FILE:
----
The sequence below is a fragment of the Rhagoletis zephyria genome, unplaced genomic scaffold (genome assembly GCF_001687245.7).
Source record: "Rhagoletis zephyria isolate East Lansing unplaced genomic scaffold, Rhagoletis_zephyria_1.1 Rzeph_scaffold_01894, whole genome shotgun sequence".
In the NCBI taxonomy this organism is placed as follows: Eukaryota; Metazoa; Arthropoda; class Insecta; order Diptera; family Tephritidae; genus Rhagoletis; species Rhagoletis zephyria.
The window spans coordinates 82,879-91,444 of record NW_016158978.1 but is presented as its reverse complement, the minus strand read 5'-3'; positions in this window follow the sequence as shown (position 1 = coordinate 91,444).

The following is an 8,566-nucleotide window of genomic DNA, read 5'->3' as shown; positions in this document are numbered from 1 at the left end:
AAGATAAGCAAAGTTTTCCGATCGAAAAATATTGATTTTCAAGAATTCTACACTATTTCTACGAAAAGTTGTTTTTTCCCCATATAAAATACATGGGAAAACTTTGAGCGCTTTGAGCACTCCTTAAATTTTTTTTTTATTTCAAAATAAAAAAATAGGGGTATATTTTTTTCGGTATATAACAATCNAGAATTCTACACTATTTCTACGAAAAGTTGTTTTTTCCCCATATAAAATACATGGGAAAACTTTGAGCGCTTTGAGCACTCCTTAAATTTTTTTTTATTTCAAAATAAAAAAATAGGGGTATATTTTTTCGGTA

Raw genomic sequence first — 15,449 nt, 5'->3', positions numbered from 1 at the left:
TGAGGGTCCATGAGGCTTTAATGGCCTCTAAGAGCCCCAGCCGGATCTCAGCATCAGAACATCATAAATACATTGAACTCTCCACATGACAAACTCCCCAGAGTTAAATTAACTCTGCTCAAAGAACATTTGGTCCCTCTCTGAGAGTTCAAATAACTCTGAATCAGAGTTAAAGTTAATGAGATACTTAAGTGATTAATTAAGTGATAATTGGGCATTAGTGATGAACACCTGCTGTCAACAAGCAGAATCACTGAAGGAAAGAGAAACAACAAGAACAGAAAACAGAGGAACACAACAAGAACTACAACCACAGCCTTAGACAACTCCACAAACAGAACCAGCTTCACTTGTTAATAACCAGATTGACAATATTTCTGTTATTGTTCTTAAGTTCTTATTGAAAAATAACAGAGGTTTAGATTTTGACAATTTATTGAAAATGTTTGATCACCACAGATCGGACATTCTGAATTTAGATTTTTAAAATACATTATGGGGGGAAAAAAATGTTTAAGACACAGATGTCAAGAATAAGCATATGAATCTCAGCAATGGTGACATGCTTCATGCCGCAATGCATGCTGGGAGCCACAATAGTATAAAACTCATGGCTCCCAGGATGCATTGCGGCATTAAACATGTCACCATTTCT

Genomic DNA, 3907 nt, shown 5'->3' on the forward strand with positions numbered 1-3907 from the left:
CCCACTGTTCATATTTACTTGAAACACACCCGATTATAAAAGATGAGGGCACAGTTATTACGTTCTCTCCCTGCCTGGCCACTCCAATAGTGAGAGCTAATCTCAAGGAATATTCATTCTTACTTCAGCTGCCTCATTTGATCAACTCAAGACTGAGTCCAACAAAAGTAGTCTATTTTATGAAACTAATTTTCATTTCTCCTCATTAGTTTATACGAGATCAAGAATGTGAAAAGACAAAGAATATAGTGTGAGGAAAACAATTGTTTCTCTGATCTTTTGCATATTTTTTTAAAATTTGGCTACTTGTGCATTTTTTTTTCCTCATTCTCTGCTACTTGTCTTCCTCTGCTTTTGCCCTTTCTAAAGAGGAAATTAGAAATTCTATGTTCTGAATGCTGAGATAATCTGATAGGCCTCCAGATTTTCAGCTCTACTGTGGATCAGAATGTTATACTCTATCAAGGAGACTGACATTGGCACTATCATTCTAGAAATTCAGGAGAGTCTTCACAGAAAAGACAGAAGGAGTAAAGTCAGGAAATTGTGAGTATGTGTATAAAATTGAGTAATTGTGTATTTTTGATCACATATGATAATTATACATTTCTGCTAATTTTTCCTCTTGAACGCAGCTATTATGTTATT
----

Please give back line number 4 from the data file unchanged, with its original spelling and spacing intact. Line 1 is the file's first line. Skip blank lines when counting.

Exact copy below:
The window spans coordinates 82,879-91,444 of record NW_016158978.1 but is presented as its reverse complement, the minus strand read 5'-3'; positions in this window follow the sequence as shown (position 1 = coordinate 91,444).